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Keyence New Vision Systems Showcased on ATX Showroom Floor 

5 days ago by Maddie Bradshaw

This week at ATX West, Control Automation got the chance to catch up with Keyence, a direct sales organization that manufactures and develops products in the industrial automation space.

The organization specializes in vision systems, automation sensors, measuring instruments, and other factory automation sensor products.

Vision systems have been around for a while now, and are becoming increasingly popular with the rise of industrial automation. 

Michael Slizewski, Technical Marketing Manager of Vision Systems, Keyence, gave us some insight into these vision systems. “There are people who have been working on camera systems since the early ’90s.”

 

Keyence displaying vision systems on factory floor.

A screenshot of a video from Keyence showing vision systems on a factory floor. Image used courtesy of Keyence

 

New Vision Systems on Display on Showroom Floor

Keyence had several new vision systems on display at ATX West. One that was primarily featured was the multi-spectrum vision system. The system is complete with a camera and a light, both of which feed straight back to the controller. 

Slizewski explained some of these key features during the show. “This light [in the multi-spectrum vision system] is unique because it has eight wavelengths built into it from nonvisible Infrared LED through UV”, mentioned Slizewski. 

The light is an industry first, according to Slizewski. “This is a brand new light. What this is, is pattern projection. We are projecting various stripes on this part.“ The pattern projection incorporates pattern projection from all eight light sources.

The vision system can take photos from north, south, east and west in order to capture all surface defects on an object. When discussing the multi-spectrum vision system, Slizewski noted, “this one takes about 200 pictures, it compiles all of them together to then give us a full 3d picture of the part.” 

200 photos may seem like a lot, but in order to fully capture the object, it can be necessary to be thorough.

“On top of that, you can use all of your standard 2d vision tools. You can also do a master 3d comparison”, mentioned Slizewski.
 

Keyence Aims to Serve All Industries

Keyence does not limit itself to providing inspection to only one specific industry. “With Keyence Vision,” said Slizewski, “we never want to only go towards one market.” 

Keeping that in mind during the development and design process has allowed Keyence to be a key contender in many different industries such as industrial, automotive, medical, food and packaging, and more. 

“We want to be as broad as possible, which is part of the reason too that the multi-spectrum system has all of the functionality in the light.”, Slizewski elaborates.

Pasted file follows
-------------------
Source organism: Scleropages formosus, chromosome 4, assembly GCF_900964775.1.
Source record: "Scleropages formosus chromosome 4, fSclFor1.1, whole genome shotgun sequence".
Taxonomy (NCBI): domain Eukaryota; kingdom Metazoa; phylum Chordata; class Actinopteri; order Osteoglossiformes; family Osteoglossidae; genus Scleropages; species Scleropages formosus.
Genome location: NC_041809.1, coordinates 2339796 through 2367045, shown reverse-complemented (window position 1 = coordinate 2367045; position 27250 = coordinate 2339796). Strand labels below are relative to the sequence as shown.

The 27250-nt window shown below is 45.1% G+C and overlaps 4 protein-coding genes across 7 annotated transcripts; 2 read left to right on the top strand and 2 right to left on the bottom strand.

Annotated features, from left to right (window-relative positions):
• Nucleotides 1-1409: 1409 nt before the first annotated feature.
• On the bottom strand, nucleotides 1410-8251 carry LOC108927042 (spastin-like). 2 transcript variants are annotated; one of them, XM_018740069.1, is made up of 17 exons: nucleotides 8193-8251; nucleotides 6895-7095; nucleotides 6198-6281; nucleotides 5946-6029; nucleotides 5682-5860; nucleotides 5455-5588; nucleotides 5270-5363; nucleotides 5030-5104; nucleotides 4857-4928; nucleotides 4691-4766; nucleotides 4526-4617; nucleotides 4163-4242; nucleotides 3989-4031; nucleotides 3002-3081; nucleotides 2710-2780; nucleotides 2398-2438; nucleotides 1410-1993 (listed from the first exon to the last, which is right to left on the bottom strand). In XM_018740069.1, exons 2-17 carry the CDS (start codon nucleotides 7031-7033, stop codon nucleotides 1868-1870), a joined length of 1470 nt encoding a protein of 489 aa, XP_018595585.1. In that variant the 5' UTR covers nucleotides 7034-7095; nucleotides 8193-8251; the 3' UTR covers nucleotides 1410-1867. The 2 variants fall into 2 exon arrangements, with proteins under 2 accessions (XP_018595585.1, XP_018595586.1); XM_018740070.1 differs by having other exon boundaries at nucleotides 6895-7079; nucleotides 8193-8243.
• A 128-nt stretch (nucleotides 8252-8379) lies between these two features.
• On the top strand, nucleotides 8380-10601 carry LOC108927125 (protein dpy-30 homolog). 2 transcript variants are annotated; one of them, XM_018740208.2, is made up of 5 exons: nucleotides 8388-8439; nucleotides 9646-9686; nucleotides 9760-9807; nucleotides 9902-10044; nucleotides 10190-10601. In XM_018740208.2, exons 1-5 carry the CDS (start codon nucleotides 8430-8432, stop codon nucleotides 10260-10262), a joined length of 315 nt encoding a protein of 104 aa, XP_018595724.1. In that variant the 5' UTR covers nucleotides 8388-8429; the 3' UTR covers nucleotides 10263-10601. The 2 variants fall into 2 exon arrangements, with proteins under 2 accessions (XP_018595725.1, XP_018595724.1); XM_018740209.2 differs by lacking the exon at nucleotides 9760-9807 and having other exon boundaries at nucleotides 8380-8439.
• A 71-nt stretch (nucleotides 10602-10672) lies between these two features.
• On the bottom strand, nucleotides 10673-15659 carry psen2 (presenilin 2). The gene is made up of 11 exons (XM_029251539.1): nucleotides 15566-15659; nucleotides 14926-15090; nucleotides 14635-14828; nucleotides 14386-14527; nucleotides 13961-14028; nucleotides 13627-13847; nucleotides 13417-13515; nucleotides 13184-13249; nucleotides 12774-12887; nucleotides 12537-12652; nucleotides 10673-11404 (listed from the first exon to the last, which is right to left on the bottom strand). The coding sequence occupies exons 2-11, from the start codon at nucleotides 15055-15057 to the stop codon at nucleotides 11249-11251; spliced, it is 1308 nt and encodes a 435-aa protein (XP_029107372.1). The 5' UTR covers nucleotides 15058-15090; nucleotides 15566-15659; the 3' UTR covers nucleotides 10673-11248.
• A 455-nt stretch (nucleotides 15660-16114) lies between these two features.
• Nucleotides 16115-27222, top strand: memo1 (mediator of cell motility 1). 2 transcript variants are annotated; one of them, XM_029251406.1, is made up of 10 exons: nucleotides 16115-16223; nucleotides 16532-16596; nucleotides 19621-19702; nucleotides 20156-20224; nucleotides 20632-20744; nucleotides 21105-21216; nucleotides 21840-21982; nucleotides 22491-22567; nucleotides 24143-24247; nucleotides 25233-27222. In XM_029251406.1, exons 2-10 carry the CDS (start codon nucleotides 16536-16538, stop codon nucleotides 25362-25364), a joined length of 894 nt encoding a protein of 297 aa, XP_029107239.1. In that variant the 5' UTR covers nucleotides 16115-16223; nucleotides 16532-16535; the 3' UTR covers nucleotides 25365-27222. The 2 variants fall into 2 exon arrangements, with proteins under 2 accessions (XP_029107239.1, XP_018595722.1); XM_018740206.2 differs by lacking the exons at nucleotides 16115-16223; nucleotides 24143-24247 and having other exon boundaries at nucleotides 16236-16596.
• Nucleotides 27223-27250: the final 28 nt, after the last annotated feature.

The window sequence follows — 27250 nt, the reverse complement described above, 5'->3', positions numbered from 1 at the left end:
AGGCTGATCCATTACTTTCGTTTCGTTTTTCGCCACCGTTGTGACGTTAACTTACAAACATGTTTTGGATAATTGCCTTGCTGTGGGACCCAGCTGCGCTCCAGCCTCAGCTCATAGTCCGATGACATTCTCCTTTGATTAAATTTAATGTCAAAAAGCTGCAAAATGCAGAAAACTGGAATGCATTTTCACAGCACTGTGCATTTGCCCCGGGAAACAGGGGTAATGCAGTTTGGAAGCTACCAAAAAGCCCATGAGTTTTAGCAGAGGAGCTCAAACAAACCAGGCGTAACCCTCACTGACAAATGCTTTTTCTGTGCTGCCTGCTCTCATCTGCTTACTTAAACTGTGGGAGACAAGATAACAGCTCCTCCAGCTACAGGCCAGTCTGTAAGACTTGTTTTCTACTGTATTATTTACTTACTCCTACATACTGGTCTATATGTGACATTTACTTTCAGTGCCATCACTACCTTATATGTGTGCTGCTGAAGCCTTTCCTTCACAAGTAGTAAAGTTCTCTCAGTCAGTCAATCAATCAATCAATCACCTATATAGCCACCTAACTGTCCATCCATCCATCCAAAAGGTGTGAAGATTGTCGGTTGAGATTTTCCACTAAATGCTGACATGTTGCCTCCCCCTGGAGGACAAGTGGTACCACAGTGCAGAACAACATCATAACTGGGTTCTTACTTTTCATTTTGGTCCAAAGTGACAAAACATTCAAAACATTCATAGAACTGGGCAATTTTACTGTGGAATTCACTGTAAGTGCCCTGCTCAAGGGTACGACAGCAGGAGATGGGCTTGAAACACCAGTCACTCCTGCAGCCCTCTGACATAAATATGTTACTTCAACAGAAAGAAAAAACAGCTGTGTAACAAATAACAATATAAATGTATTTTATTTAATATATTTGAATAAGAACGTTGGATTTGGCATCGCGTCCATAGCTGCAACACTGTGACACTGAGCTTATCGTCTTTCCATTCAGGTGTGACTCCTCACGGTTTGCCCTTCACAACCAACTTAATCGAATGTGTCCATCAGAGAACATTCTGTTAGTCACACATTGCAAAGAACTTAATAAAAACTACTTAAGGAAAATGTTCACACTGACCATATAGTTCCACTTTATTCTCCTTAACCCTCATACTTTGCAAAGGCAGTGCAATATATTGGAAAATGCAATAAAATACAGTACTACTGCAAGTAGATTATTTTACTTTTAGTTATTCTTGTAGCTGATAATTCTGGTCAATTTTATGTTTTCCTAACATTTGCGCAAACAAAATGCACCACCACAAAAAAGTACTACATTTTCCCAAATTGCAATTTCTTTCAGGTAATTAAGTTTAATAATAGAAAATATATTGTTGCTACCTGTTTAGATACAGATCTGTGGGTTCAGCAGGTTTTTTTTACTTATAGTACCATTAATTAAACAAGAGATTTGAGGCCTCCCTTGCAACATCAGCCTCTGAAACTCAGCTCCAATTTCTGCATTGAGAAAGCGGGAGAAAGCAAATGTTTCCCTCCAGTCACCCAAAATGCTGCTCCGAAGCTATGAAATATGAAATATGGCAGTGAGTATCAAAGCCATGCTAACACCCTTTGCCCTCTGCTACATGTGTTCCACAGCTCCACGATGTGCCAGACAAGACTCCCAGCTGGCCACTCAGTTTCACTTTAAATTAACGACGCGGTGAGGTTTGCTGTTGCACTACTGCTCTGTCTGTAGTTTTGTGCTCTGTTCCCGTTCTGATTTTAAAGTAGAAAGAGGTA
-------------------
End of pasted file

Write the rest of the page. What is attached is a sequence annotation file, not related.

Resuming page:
Slizewski emphasized how versatile the company is across all industries. “You name the industry and we are trying to be there.”

 

Keyence vision system

Keyence vision systems on display at ATX West. 

 

Taking upwards of 200 photos for each inspection can take up a lot of data.

Steady vision system inspection depends not only on the proper function of the lighting and cameras but also on the software capable of controlling these systems.

According to Slizewski, Keyence has a software called vision database. “The vision database is pre-packaged so that the customer does not have to program or decide how to collect and organize all of the data.”

The software has full tracking and traceability. You can store all of your images that are inspected by the system as well as all of the data, which can add up to be quite a lot of information. The storage is designed to be long-term so engineers and inspectors can review the data if needed.

The data is, “standard through ethernet, we can output all pictures and data to an FTP server”, mentioned Slizewski. 


keyence vision systems on display

Keyence vision systems screen on display at ATX West. 

 

Vision Systems with Flexible Integration 

These vision systems can be built into existing systems in some instances, but it is recommended that if you can start with the process from the beginning. 

“We see both the end-user and OEM”, Slizewski explains. “It really depends on their capability to install the system because we are a supplier.”

Keyence does not have a hand in the integration of these vision systems, but they certainly can help with programming and support. Slizewski told Control Automation that usually production and control engineers will reach out to Keyence if they are looking for these systems. 

Keyence plans to display these vison systems and other technologies at more shows in 2020. 
 


Have you used any of these vision systems?